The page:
Our Web-only pricing was set to be slightly more than 25 percent of the print cost. We thought this would qualify online subscriptions to be counted by the Audit Bureau of Circulations, but ABC rules have been a moving target. Be sure to check with the ABC before making any decision based on its rules.

Digital editions that are an exact replica of the paper as it appeared in print seem to adhere strictly to ABC rules for being counted as circulation. Some papers -- notably the Freedom Newspaper chain -- seem to be using these to replace mail editions in markets such as Colorado Springs at the Gazette Telegraph.

What about micropayments? It is expensive to charge small amounts of money to a credit card. So if you're going to charge small fees for each article, let's say 10 cents each, you must aggregate the charges before posting them to a credit card processor. Micropayments have been a failure in most cases since processing fees eat up potential profits on charges of less than about $6.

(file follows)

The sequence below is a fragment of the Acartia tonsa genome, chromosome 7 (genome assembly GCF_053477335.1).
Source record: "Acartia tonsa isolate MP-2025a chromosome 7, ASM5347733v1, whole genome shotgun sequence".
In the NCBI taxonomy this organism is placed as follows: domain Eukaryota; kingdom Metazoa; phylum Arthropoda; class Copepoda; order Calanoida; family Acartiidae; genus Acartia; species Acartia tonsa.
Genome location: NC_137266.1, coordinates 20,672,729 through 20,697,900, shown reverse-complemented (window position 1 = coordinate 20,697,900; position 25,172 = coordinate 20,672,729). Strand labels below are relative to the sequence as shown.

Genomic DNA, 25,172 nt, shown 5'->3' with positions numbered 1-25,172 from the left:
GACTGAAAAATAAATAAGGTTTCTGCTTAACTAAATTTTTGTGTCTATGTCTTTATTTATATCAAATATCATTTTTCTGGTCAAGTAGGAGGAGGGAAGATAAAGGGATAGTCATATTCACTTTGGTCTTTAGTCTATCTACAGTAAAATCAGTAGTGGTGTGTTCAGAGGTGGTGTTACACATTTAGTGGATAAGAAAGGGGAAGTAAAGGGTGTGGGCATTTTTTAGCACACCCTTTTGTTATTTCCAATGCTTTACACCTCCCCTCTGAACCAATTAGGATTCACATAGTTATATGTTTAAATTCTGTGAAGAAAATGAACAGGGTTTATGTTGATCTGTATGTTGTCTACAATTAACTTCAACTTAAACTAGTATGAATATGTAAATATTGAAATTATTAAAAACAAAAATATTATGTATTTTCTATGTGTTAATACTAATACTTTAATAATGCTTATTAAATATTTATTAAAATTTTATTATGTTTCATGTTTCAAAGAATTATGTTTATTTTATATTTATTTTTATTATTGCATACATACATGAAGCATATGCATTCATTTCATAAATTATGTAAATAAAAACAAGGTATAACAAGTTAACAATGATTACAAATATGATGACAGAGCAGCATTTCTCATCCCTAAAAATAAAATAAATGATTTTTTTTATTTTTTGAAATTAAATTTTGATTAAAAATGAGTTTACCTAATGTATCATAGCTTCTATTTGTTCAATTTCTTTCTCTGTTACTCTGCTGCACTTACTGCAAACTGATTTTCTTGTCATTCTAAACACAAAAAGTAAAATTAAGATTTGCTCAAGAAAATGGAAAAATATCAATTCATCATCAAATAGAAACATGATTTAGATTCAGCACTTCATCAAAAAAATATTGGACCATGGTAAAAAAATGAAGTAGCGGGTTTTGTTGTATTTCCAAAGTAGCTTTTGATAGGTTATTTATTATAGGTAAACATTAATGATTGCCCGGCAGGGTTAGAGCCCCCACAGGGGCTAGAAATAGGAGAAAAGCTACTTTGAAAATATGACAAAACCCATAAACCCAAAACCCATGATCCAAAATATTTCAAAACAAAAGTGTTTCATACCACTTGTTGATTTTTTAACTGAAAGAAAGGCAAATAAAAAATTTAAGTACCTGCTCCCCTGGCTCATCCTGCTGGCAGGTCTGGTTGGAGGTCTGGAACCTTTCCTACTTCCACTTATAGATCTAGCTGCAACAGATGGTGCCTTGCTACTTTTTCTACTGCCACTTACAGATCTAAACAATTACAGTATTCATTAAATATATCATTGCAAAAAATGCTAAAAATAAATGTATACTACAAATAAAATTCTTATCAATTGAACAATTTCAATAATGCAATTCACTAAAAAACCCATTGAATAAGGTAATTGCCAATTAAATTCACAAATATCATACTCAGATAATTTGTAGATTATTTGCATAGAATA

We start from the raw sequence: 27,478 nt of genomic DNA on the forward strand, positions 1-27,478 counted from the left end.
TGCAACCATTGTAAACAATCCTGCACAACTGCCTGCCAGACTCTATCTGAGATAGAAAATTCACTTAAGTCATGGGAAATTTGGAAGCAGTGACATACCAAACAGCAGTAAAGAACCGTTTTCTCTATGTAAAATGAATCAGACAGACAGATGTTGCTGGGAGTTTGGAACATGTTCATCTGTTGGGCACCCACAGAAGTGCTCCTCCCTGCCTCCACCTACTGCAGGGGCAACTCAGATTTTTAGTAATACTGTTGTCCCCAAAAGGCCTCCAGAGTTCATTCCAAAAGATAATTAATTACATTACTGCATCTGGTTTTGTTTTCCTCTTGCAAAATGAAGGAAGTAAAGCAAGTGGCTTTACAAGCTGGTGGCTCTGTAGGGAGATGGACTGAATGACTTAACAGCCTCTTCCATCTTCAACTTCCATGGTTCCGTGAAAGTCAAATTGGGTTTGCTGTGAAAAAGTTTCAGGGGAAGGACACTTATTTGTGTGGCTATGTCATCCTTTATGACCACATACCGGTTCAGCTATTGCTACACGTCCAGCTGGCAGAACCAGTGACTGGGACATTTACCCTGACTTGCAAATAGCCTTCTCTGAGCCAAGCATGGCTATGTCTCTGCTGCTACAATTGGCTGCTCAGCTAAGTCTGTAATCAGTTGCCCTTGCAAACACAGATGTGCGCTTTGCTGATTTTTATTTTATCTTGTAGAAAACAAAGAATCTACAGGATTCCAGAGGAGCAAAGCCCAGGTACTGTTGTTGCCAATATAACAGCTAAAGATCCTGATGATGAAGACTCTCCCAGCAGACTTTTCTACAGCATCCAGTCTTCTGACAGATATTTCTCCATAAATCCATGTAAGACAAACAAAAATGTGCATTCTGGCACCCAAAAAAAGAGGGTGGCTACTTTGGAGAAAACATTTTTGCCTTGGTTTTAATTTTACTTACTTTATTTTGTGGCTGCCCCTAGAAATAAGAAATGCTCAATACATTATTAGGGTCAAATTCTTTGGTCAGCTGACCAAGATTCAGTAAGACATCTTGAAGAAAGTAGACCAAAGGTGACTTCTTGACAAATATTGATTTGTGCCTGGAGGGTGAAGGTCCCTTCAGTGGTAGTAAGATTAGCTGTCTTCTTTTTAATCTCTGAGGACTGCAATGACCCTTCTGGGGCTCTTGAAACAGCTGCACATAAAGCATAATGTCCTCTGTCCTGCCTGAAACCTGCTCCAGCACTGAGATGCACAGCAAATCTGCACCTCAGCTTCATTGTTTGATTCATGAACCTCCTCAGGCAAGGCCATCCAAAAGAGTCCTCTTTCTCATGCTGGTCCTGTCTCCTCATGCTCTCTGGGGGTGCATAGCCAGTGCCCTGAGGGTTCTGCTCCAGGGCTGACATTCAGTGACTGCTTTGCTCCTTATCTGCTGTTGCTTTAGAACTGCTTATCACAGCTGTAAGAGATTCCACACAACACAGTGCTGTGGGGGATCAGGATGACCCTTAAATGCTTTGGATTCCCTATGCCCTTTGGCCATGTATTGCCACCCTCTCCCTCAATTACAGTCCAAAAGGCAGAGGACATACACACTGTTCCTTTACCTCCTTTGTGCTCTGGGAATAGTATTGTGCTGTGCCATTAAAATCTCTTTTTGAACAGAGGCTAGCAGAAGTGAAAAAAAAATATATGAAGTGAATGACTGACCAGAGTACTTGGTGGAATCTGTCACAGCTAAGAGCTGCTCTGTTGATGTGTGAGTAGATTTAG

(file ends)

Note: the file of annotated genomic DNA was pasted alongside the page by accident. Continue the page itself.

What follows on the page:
But the potential is there. Services such as Clickshare and Yaga offer software and services to aggregate these charges.

4) Mechanics of locking content

If you're using an open source Web server such as Apache, locking down content is not a big deal. If you're not, a company such as Clickshare can help.

Using Apache, you just need to specify parameters that determine level of access using configuration files. You may then close areas of a site either site-wide, by directory (section) or by story or page.

In our case, an editor may make the judgment to make a story free at anytime by placing it in a "free" directory. This allowed journalists to make all the news related to Sept. 11, 2001 free immediately without the help of technicians. The entire site can be opened up by a member of the editorial staff at any time.

Using an open-source solution, an in-house developer or a hired programmer should be able to set up access in an afternoon or less. Setting up the user database takes a little more effort, but not much. We programmed our registration system using Perl programming language and a Mysql database.

5) Keeping track of users/backups

If your model is one where you are giving free access to print subscribers, you must have a way of comparing the online user information to your print subscriber information. You must know who your customers are in order to provide access to the site for them.